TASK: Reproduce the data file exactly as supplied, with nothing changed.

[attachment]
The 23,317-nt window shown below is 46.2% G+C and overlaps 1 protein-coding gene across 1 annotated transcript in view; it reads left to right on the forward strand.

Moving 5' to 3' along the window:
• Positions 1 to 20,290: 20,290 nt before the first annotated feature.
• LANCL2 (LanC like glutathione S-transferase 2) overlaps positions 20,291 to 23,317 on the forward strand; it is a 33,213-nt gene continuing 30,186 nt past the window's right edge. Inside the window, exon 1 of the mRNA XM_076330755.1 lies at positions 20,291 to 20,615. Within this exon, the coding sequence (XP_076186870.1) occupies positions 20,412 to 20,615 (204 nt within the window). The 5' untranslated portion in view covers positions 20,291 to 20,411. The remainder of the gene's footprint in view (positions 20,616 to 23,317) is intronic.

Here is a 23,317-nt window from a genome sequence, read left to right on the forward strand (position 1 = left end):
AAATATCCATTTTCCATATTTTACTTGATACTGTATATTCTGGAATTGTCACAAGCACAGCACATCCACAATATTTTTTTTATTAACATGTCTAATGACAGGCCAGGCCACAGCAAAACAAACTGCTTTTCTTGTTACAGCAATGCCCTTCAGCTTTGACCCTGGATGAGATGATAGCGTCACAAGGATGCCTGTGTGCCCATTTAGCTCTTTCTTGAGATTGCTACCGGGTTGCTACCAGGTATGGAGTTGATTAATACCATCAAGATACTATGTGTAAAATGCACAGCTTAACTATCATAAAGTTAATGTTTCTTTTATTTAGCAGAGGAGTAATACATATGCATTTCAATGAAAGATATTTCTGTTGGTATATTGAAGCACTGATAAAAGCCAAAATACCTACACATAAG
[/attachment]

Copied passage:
The 23,317-nt window shown below is 46.2% G+C and overlaps 1 protein-coding gene across 1 annotated transcript in view; it reads left to right on the forward strand.

Moving 5' to 3' along the window:
• Positions 1 to 20,290: 20,290 nt before the first annotated feature.
• LANCL2 (LanC like glutathione S-transferase 2) overlaps positions 20,291 to 23,317 on the forward strand; it is a 33,213-nt gene continuing 30,186 nt past the window's right edge. Inside the window, exon 1 of the mRNA XM_076330755.1 lies at positions 20,291 to 20,615. Within this exon, the coding sequence (XP_076186870.1) occupies positions 20,412 to 20,615 (204 nt within the window). The 5' untranslated portion in view covers positions 20,291 to 20,411. The remainder of the gene's footprint in view (positions 20,616 to 23,317) is intronic.

Here is a 23,317-nt window from a genome sequence, read left to right on the forward strand (position 1 = left end):
AAATATCCATTTTCCATATTTTACTTGATACTGTATATTCTGGAATTGTCACAAGCACAGCACATCCACAATATTTTTTTTATTAACATGTCTAATGACAGGCCAGGCCACAGCAAAACAAACTGCTTTTCTTGTTACAGCAATGCCCTTCAGCTTTGACCCTGGATGAGATGATAGCGTCACAAGGATGCCTGTGTGCCCATTTAGCTCTTTCTTGAGATTGCTACCGGGTTGCTACCAGGTATGGAGTTGATTAATACCATCAAGATACTATGTGTAAAATGCACAGCTTAACTATCATAAAGTTAATGTTTCTTTTATTTAGCAGAGGAGTAATACATATGCATTTCAATGAAAGATATTTCTGTTGGTATATTGAAGCACTGATAAAAGCCAAAATACCTACACATAAG